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A Collection of Haunting, Sometimes Disturbing Stories


Shadows of a Sound

Stories by Hwang Sun-won

Edited by J. Martin Holman

Mercury House, Incorporated, San Francisco; 1990

ISBN #0-916515-65-6


Review by Jerry Winzig


This collection of stories spans fifty years of Hwang Sun-won's writing career.  It offers powerful and sometimes disturbing glimpses into the effects on everyday Korean life of the Japanese occupation, the division of the country into North and South, and the Korean War.  More than that, though, it also captures some of the precariousness of human existence in what was a poor country.


"Cloudburst" tells the story of young love between an unnamed boy and girl who are caught in a rainstorm while playing in a farmer's fields.  There are no words of love spoken between the two, and they never spend a lot of time together.  But the story has unforgettable intensity and its bitter-sweet ending is enough to make you want to cry.


In "Widows," we hear the tale of a young widow who has an affair with the hired hand on the farm.  It is a story of secrets kept beyond all reason, of the pain those secrets bring to everyone  involved, of missed opportunities, and of lifelong loneliness.


"Clowns" is the autobiographical story of the travails of Hwang's family when they arey made homeless by the Korean War.  At first they find shelter in a shed in a lawyer's mansion garden in Taegu.  But their landlady takes advantage of them, treats them shabbily, and finally evicts them.  After several other attempts to find shelter also fail, they make their way to Pusan, where circumstances are no better.  One of the most vivid descriptions is when his two oldest children excitedly show their parents and grandparents the cigarettes and packages of chewing gum they have stolen.  Hwang writes, "Their deft hands gave me sorrow.  I averted my eyes."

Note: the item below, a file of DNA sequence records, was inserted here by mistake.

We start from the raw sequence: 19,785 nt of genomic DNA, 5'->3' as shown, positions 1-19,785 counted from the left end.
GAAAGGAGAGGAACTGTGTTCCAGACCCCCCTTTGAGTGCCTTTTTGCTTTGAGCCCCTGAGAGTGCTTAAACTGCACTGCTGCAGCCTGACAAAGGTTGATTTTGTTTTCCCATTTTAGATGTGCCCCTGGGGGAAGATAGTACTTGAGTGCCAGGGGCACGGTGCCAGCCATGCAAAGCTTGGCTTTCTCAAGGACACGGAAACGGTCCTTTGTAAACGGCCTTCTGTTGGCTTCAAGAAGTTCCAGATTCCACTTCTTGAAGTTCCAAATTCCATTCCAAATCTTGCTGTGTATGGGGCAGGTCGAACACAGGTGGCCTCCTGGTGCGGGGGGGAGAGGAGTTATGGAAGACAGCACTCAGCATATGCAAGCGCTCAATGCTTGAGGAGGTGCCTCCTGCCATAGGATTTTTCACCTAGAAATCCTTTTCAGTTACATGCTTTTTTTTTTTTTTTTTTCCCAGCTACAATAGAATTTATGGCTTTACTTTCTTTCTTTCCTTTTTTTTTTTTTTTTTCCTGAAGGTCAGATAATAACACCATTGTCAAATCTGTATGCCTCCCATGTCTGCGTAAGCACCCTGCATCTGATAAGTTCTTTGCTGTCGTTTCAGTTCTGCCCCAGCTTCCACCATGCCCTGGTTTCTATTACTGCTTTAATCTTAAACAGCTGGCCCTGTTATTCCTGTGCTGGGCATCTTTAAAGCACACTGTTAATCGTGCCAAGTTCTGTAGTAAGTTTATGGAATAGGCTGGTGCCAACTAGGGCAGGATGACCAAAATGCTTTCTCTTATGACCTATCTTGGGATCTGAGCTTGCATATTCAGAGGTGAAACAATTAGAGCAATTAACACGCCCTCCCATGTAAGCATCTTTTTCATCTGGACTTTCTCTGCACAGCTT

The events in "The Diving Girl" take place on Cheju Island during the Korean War.  A sickly young man named Chun-i, who is sensitive to drinking water, is taken there by his mother in the summer of 1951, because she has heard that part of the island had plenty of good water.  There he meets and falls in love with a young girl who makes her living by diving for seaweed.  There is much heartache in their love, and in the story of how the young girl killed her own brother, who had gone over to the Communist guerrillas.


There is a good deal of unhappiness in many of Hwang's stories, but little in the way of despair.  In spite of desperate circumstances, his characters continue to try to love and care and live lives of dignity.  The story, "Time for You and Me Alone," for example, is a powerful account of three solders left to retreat on their own.  In spite of impossible conditions, two of them make heroic sacrifices in unexpected ways.


Hwang's stories are not entertaining, but they will grab your heart in ways that are unforgettable.



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